STL shines at History Education Society meeting


Posted Dec. 14, 2009

The college’s School of Teaching & Learning was well represented at the History of Education Society’s recent annual meeting in Philadelphia, with eight current students, recent graduates and faculty presenting research reports.

Jessica Clawson, a second-year doctoral student in Curriculum & Instruction, and Patrick Ryan, a 2008 graduate of the English Education doctoral program, participated in a session chaired by STL faculty member Sevan Terzian about race and gender in schooling in the postwar-era United States. 

— Clawson’s paper, “Administrative Recalcitrance and Government Intervention: Desegregation at the University of Florida, 1962-1972,” focused on the pivotal role of university presidents in an era of institutional change.

— Ryan’s paper, “Popular Media Representations of Teachers in the Postwar United States: Race and Gender,” analyzed fictional depictions of educators on radio and television that informed and reflected public consciousness.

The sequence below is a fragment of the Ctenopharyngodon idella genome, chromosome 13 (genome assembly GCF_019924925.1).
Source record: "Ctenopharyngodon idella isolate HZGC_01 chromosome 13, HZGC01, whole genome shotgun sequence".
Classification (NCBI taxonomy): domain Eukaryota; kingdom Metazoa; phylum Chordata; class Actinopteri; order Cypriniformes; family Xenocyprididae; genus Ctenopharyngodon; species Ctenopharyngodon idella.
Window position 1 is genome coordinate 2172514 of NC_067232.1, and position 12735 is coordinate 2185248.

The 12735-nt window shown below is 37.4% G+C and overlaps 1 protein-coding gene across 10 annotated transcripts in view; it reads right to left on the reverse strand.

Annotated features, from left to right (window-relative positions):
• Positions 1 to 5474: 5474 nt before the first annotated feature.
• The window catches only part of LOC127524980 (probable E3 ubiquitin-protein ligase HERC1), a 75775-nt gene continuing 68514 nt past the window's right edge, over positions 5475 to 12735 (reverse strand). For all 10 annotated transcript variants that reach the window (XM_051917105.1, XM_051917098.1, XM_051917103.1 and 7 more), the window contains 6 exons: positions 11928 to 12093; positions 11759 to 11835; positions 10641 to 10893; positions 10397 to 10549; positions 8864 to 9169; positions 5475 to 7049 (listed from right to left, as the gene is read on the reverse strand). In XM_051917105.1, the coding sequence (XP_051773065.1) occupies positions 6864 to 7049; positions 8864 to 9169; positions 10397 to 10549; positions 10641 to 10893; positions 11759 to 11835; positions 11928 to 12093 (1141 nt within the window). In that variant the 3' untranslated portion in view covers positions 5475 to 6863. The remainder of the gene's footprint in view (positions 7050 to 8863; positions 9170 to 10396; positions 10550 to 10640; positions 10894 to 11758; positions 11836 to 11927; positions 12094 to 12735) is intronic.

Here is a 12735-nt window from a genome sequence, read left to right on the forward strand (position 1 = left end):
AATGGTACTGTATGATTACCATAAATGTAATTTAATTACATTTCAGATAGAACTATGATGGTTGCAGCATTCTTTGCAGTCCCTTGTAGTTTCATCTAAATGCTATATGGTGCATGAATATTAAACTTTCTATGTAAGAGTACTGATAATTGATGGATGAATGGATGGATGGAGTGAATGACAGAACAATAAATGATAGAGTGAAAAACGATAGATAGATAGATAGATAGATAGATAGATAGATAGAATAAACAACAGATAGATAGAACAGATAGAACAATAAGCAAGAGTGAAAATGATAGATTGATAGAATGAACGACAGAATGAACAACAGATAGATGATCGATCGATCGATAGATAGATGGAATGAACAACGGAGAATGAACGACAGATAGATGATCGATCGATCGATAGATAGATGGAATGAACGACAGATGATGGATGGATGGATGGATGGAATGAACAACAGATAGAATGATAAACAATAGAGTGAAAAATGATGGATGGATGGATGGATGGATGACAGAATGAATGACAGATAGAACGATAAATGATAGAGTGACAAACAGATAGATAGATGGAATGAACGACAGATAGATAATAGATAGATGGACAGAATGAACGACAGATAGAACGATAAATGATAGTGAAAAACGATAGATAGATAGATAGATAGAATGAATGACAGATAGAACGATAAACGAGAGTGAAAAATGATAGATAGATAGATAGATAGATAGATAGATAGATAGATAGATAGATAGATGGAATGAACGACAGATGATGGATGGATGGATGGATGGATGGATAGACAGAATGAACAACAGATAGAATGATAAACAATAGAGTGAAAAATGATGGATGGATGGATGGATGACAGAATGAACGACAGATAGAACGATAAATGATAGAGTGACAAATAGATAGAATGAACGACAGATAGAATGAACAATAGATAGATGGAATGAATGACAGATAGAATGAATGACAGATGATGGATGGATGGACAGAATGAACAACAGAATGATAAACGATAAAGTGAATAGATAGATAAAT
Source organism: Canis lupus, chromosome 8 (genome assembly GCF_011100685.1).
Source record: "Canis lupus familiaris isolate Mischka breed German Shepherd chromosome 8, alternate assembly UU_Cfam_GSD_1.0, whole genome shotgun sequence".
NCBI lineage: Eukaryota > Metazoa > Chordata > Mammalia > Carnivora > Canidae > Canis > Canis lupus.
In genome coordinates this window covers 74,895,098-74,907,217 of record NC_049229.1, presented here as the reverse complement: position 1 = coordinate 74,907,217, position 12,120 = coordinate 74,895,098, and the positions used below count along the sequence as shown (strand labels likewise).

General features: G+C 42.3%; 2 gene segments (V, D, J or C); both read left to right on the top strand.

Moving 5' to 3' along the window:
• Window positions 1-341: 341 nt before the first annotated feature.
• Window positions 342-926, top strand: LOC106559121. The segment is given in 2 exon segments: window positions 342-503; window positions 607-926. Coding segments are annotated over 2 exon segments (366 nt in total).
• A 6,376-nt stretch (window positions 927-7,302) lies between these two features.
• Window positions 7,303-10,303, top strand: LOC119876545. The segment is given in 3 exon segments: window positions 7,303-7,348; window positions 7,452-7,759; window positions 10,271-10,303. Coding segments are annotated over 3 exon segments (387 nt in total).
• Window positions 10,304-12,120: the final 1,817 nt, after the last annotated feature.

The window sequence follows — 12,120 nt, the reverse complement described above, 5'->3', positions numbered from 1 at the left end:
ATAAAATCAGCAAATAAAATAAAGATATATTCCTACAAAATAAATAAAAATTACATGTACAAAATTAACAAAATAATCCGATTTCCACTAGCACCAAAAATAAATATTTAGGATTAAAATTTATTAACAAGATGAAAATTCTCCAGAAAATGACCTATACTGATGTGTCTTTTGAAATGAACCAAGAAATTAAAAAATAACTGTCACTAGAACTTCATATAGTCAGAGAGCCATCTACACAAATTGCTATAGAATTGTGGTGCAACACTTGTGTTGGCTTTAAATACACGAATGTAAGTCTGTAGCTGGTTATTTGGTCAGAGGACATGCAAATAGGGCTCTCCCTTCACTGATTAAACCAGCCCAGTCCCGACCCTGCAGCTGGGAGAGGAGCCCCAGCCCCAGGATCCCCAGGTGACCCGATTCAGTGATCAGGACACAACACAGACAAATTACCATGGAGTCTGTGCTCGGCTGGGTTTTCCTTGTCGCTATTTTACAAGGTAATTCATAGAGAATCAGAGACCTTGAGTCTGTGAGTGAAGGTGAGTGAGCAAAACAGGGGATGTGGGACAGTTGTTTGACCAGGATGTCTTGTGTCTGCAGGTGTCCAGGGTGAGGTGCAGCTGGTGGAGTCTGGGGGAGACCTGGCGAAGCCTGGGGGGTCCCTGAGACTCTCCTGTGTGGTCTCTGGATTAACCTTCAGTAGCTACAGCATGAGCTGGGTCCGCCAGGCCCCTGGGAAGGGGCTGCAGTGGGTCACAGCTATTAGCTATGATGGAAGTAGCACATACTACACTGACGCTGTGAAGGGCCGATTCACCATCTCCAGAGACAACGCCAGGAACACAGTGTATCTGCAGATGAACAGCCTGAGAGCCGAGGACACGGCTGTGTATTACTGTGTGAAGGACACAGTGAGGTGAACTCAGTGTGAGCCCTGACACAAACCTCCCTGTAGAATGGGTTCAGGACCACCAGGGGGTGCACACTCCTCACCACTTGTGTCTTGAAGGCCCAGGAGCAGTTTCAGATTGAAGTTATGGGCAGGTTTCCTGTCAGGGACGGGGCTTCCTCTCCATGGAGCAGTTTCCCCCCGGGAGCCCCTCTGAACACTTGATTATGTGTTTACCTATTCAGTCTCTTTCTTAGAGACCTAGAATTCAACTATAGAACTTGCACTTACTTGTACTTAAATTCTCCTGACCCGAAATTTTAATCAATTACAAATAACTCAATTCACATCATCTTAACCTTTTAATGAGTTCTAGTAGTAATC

A session on the history of science education in the United States addressed key developments in mid-20th century curriculum and pedagogy.

— A paper by Christopher Brkich, a third-year doctoral student in Social Studies Education, examined teachers’ political justifications for science education during the Great Depression, World War II, and Cold War eras in “Crises and Methods: Educator Discourse on the Civic Dimensions of Math and Science Education, 1930-1960.”

— Leigh Shapiro, a senior undergraduate student at UF, developed her research paper from the University Scholars Program in discussing the role of industrial sponsorship of American education in “A New Lesson Plan for Science Education: Westinghouse Electric Corporation’s Message to the Public, 1942-1958.”

— Terzian also delivered a research paper about the selection criteria used in science competitions for youth in “A highly selected strain of guinea pigs’: Profiling the Winners of the Science Talent Search, 1942-1958.”

Donald Boyd and Andrew Grunzke, 2009 and 2007 graduates, respectively, of the Social Foundations of Education doctoral program, collaborated on a session about youth, media and education.

— Boyd’s paper, “Dark Knight and a Cold War: Perceptions of Youth Anxieties and Fears in Post-War Batman Comics, 1957-1986,” enlisted an underutilized source of political education for American youth.

— Grunzke’s paper, “Survival Training: Summer Camp as Educational Institution in Slasher Films of the 1980s,” builds on his body of research on popular literature and film in depicting popular conceptions of childhood.

Robert Dahlgren, a 2008 graduate of the Social Studies Education doctoral program, participated in a session on academic freedom in the United States with his paper, “Fatal Accommodations: The Record of Teachers’ Unions in the McCarthy Era.”